If your kids don’t shy from the grim and they’re a little older, The Lost Boys is a Corey Feldman & Corey Haim gem. It’s a creepy take on high school ala vampires and finding where you fit in.

Speaking of fitting in and high school, there is (of course) Can’t Hardly Wait. It’s the quintessential 90’s teen tale about all the different cliques and misfits (because, aren’t we all?). Kids need to know they’re not alone in their weirdness, and this film is a great reminder that’s what makes us unique.

On the subject of misfits, Teen Wolf has to make the list. It’s prime Michael J. Fox, and one of the most quintessential 80’s movies EVER. I mean, what says nostalgia and fun more than Styles’s screen print tees and van surfing?

Now, when I want to prepare the kiddos for college there really is only one true film to do that with: Real Genius. Maybe college isn’t all laser beams and hallways full of ice, but it most definitely can be expanding your mind, young love, and finding out who you are.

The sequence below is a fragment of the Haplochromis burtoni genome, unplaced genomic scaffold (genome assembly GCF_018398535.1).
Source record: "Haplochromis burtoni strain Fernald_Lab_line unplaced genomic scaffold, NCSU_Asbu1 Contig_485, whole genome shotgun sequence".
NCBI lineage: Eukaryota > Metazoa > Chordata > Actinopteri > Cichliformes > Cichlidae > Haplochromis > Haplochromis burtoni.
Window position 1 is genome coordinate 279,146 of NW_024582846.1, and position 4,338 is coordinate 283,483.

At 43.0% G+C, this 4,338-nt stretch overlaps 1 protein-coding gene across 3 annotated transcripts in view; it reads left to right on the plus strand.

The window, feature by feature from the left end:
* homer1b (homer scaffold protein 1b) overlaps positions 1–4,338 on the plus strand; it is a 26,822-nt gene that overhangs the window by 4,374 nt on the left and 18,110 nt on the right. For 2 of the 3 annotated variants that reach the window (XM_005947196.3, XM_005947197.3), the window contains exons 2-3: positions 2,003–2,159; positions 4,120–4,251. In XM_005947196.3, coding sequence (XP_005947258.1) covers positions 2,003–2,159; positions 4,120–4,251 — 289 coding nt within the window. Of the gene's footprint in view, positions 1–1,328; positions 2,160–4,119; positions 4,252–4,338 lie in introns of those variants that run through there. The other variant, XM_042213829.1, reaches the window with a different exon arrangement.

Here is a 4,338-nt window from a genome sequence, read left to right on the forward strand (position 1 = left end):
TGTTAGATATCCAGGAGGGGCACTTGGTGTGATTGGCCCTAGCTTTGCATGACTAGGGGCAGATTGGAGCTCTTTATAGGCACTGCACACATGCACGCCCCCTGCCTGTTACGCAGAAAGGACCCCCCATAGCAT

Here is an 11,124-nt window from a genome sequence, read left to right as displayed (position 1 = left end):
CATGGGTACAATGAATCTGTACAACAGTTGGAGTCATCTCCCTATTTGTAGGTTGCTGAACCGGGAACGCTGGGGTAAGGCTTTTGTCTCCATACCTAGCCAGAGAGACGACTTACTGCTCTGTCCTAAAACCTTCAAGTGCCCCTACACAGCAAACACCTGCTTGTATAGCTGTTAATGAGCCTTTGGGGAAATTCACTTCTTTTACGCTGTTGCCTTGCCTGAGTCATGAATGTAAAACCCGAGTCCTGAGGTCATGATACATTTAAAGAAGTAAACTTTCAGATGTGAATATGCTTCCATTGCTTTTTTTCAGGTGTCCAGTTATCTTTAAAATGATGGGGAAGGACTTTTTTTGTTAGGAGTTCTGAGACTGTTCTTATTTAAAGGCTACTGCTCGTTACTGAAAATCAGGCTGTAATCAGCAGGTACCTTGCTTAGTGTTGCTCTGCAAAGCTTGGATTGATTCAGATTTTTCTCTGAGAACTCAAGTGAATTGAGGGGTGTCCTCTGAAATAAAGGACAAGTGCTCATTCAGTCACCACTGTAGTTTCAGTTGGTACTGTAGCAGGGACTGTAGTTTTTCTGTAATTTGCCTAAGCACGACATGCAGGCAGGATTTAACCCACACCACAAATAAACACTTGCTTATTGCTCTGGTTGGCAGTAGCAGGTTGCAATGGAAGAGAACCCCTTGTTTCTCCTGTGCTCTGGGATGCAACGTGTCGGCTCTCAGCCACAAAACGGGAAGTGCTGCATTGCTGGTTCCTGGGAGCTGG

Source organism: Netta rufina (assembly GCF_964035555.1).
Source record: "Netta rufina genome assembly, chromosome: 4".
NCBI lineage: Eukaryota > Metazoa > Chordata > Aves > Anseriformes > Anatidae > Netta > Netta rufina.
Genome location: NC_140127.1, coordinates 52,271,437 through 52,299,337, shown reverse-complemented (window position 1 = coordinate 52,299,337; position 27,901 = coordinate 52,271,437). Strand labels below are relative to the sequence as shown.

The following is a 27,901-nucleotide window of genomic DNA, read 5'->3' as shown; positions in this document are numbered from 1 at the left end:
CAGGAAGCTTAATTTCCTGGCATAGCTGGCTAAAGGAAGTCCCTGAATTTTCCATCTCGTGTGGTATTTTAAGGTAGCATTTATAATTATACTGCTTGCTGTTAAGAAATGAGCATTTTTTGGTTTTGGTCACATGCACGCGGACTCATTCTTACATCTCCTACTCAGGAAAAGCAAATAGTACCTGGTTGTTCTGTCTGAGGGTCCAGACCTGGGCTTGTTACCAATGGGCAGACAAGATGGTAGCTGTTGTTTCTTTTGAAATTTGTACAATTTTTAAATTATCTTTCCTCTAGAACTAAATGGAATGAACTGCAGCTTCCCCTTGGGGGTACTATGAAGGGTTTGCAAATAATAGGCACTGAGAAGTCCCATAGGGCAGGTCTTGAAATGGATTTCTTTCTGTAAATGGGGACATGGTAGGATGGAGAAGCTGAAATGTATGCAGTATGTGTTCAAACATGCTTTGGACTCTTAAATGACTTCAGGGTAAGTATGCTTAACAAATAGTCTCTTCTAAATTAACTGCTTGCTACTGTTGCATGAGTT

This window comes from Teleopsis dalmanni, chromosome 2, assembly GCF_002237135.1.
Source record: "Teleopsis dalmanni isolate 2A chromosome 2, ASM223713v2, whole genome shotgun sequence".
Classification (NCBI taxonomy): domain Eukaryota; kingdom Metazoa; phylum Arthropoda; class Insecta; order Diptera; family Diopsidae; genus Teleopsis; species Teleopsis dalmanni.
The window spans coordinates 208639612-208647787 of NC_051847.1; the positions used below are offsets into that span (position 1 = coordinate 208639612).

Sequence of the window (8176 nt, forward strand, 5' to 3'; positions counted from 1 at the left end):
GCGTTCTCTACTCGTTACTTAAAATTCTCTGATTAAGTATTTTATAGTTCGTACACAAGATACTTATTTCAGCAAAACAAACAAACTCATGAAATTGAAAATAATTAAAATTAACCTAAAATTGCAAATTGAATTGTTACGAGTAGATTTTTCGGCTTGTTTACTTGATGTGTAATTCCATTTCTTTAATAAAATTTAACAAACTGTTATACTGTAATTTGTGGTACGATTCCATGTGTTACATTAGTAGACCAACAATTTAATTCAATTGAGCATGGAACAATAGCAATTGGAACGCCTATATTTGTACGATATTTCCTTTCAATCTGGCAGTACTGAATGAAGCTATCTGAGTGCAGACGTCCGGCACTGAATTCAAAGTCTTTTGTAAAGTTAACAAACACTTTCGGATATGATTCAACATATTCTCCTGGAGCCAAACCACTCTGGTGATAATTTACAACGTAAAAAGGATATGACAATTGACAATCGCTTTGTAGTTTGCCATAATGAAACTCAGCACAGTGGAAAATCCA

Two guys that have always stayed true to themselves are Bill & Ted. Bill & Ted’s Excellent Adventure AND Bogus Journey are both heartwarming, creative films that span across time. There’s a lot of history, a little bit of mystery, and some rocking music. Plus, the third B & T (Bill & Ted Face the Music) is set to come out in a few years, which means I have to premiere the first two before the third hits theaters. That way the kiddos can be just as excited as me!